court-ordered correctional supervision in the community; either community sentence (alternative to incarceration) or parole

In many countries, judges have the option of putting someone on probation. Instead of serving time in jail, the person will be ordered to follow certain rules, and his or her behaviour will be monitored. This monitoring is only done for a certain amount of time. If the convicted person does not break the rules, while being monitored he or she can avoid another, harsher sentence (for example: spending time in prison). In general, sentences on probation are used for people who committed a crime for the first time, and for crimes that are seen as "less serious".

Probation is also used for people released from prison to help them get back into a normal life. These people might have been released on parole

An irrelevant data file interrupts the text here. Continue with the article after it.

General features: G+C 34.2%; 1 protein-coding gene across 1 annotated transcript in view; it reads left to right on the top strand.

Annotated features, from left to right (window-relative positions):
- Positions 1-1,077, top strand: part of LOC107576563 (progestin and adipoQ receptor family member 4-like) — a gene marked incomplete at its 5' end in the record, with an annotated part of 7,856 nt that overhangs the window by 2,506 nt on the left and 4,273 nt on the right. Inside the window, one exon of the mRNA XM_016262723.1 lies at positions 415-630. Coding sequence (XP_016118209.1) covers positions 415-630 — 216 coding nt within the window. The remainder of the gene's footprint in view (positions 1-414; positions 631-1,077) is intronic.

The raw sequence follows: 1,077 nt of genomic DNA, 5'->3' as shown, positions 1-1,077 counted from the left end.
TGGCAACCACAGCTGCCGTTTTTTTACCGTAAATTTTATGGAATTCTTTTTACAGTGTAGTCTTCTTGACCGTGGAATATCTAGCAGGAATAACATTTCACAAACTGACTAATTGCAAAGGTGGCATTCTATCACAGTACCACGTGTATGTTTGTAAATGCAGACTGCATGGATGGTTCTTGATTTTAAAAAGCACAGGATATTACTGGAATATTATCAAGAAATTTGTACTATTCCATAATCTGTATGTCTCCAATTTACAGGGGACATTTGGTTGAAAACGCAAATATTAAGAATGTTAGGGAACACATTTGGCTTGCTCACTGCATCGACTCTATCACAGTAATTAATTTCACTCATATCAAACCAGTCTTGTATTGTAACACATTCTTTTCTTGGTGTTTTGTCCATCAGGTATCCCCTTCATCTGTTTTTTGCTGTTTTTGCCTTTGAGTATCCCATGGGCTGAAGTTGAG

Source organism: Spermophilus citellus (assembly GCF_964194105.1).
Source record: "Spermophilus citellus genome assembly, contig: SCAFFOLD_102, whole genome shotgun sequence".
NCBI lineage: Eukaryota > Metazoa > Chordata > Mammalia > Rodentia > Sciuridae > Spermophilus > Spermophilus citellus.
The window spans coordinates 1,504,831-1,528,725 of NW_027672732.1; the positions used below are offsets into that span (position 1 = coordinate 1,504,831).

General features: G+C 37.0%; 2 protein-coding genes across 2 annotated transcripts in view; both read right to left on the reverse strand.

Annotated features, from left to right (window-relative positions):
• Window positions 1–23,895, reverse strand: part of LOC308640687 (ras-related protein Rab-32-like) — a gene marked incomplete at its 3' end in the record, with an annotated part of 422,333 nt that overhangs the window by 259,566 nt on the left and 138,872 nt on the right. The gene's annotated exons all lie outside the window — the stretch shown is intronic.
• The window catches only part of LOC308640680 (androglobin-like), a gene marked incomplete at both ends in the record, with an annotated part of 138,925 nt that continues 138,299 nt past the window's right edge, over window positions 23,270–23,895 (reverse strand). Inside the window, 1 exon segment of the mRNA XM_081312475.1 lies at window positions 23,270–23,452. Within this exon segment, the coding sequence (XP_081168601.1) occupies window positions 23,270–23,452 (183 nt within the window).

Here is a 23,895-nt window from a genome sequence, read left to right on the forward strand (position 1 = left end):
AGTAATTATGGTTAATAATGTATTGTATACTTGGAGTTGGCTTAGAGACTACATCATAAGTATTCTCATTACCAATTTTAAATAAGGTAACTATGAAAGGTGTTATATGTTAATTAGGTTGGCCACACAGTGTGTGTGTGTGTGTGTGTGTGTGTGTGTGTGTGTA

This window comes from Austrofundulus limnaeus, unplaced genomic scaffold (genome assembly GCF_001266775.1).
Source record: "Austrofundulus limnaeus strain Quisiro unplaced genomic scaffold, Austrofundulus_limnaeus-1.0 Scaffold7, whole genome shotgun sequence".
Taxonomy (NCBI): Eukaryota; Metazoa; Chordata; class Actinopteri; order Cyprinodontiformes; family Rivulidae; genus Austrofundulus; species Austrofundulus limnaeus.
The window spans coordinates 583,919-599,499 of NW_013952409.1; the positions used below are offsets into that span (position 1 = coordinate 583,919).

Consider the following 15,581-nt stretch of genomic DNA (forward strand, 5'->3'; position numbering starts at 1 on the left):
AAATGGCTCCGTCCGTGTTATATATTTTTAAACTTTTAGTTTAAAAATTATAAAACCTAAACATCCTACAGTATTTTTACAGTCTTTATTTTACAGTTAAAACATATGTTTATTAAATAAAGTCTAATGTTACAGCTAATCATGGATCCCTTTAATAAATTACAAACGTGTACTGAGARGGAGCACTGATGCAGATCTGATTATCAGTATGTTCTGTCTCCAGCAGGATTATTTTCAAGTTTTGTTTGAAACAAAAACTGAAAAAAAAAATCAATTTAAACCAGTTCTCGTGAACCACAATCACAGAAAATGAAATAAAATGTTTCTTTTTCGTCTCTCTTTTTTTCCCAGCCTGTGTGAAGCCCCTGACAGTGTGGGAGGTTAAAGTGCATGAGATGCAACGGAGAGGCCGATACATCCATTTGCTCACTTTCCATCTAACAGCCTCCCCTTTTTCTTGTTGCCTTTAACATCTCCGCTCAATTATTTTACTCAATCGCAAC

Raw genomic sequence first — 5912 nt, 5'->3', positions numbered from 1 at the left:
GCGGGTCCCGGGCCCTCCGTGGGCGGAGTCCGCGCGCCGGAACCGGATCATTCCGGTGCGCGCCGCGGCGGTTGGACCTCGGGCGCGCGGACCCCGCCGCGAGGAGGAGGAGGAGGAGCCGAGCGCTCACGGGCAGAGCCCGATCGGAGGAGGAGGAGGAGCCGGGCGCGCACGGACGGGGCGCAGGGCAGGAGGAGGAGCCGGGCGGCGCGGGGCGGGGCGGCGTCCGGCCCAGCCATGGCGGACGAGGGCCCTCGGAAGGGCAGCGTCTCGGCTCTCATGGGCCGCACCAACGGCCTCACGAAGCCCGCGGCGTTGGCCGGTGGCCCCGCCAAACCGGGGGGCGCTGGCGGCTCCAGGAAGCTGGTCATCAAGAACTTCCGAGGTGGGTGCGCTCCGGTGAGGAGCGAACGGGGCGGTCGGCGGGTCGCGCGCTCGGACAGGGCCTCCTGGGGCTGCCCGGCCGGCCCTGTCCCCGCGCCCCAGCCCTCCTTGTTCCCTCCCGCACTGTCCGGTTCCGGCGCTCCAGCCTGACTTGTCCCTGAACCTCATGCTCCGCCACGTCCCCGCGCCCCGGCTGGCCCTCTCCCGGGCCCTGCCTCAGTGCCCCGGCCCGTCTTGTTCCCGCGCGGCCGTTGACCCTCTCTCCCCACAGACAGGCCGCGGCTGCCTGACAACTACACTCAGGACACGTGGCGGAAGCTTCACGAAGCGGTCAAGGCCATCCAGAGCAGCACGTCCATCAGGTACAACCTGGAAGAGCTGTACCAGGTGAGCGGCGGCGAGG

Common rules change

Common rules are to keep away from certain people, for example in the case of domestic violence or to not work with children, in the case of child abuse. Other rules are that people on probation need to have a job, and they must tell the court where they live. In many cases electronic tags are used, to track where people are. The rules can be both that the person needs to do certain things, and also that he or she must not do other things.

Part of the sentence is "on probation" change

There are also cases where the verdict specifies that part of the sentence is on probation: If the sentence is one year in prison, the court may for example say: three months in prison, and nine months on probation.